Read more about how to recognise ancient and veteran trees at the Ancient Tree ForumTags:
Following on from Alan McGowan’s workshop and my first attempts at oil painting (see Part 1), I’ve begun to make some experiments with the technique of oil glazing. This has meant doing my favourite kind of shopping – buying more art materials, and moving stuff around in my studio to set up for painting rather than charcoal drawing.
I’ve decided to use Windsor & Newton’s Artisan oils which are water mixable but otherwise behave like any other oils, it makes cleaning up easier and less smelly. I’ve also collected various mediums to try out.
For the initial wipe out underpainting I prepared the canvas with a spare coating of one part PVA mixed with three parts water, having learned the hard way that more PVA does not equal a better surface. The canvas needs to have some resistance to the paint to enable you to wipe it off, but too much or uneven PVA application results in the paint not adhering to the surface at all.
I used an image I’d already created in charcoal, so I could concentrate on what the materials were doing without worrying about the composition. I mixed Prussian Blue with a little Burnt Umber to give a nice neutral tone, thinned with turps. Making the image by removing the paint came naturally as it’s a very similar process to my charcoal drawing, though the paint does behave differently, giving more options for interesting mark making.
After allowing a day or two for the underpainting to dry, I’ve started to add glazes. This is a slow process as each has to dry before the next can be added, so there are a few paintings at various stages. There is no real plan here – I’m just trying out the colours I have in a variety of combinations and trying to find out what works and doesn’t work. The many mistakes are very valuable and the happy accidents are wonderful, but it’s too early to tell yet whether glazing is an approach which will earn a more permanent place in my studio.
This is an informative book which has kept me company on my painting journey, with a substantial section on glazes. This blog has detailed information about the principles and recipes and here is a demo of the method.
When does a drawing become a painting? I think of these as drawings made in oil paint and oil pastel.
Above are Dalkeith oaks, below a beech tree near the Cromarty Firth. All are done in the studio from photographs and sketches.
The painting experiment continues...
Reflections on 'European Wood Pasture', a UKEconet international conference at Sheffield Hallam University, 4th - 7th September 2018...
Fellow artist Anne Gilchrist and I attended the three day event in Sheffield and presented some of the work we have made in response to Dalkeith Oaks, including drawings, paintings and our book ‘Dead Wood and New Leaves’. We both enjoyed the connections and conversations sparked by our stand, provoking new ideas to feed our creative processes.
As always at UKEconet events, the speakers were varied and informative, giving a wide range of perspectives on the subject. Details of the conference and presenters can be found here.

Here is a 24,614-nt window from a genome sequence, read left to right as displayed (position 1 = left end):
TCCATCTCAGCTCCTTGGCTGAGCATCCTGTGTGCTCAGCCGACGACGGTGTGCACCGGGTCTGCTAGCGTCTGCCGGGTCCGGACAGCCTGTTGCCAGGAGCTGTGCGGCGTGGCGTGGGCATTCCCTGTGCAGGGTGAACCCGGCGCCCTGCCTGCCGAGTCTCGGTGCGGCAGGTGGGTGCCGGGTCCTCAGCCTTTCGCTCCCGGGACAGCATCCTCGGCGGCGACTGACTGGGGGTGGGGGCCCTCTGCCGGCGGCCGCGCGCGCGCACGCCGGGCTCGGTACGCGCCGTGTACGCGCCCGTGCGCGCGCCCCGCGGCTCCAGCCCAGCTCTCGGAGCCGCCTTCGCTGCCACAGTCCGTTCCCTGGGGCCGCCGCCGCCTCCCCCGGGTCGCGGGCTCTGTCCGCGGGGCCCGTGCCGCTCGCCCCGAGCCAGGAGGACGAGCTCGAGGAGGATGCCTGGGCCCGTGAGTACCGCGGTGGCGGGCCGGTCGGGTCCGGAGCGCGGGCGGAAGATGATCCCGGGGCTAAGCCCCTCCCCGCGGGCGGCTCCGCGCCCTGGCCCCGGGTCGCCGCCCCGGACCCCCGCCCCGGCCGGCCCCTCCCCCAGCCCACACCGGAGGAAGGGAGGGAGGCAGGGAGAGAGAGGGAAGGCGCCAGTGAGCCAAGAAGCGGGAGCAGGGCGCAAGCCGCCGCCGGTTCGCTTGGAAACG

From Nicklas Jansson’s presentation on a unique and threatened oakwood landscape in Turkey
As an artist I am of course interested in images of trees and woodlands, but I really value the opportunity to learn about the science, history and ecology of these landscapes too – I have a need to understand the cultural and ecological significance of the trees which are aesthestically interesting to me. What is striking is that the researchers I hear and speak to also connect with trees and woods aesthetically and emotionally as I do.
From the presentation by Jeremy Dagley, Head of Conservation at Epping Forest, picturing the late Oliver Rackham with an Epping pollard.
Since it was Anne’s first time in Sheffield we spent one evening exploring Padley Gorge in the Peak District, where gnarly oaks grow through gritstone boulders in a steep valley. It’s not a wood pasture but is a fantastic ancient woodland site with some stunning trees.
Fellow artist Anne Gilchrist and I worked together for the first time during the Grown Together exhibition at St Margaret’s House, though we have long shared a fascination with Dalkeith Old Oaks and have both made work there for many years.
The site sits within Dalkeith Country Park in Midlothian and is bounded by the North and South Esk rivers. The oakwood is grazed by cattle and managed as park woodland by Buccleuch Estates.
During the spring of 2018 we walked, talked and drew our way around the oaks, discovering shared favourites and introducing each other to their unique perspectives. At that time, the contrast between the copious dead and decaying wood and the vibrant green of the emerging new leaves was striking - two points on the complex cycle of woodland life.
We decided to collaborate on a collection of ‘things’ to present at the European Wood Pastures: Past, Present & Future conference, 5-7 September 2018 Sheffield, run by UKEconet which I worked with on ‘Tree Stories’.
Along with original artworks we’ll be presenting this new book, which brings together a selection of our art, photographs and writing made in response to the oakwood. Though we produce quite different work, we share a great deal in the way our art has developed as a kind of conversation with the trees. In the process of making this book and on our walks through the woodland, Anne has taught me to look down as well as gaze up, to notice the small and fleeting wonders of the habitat as well as the monumental aged oaks.
The book is available to preview and order here »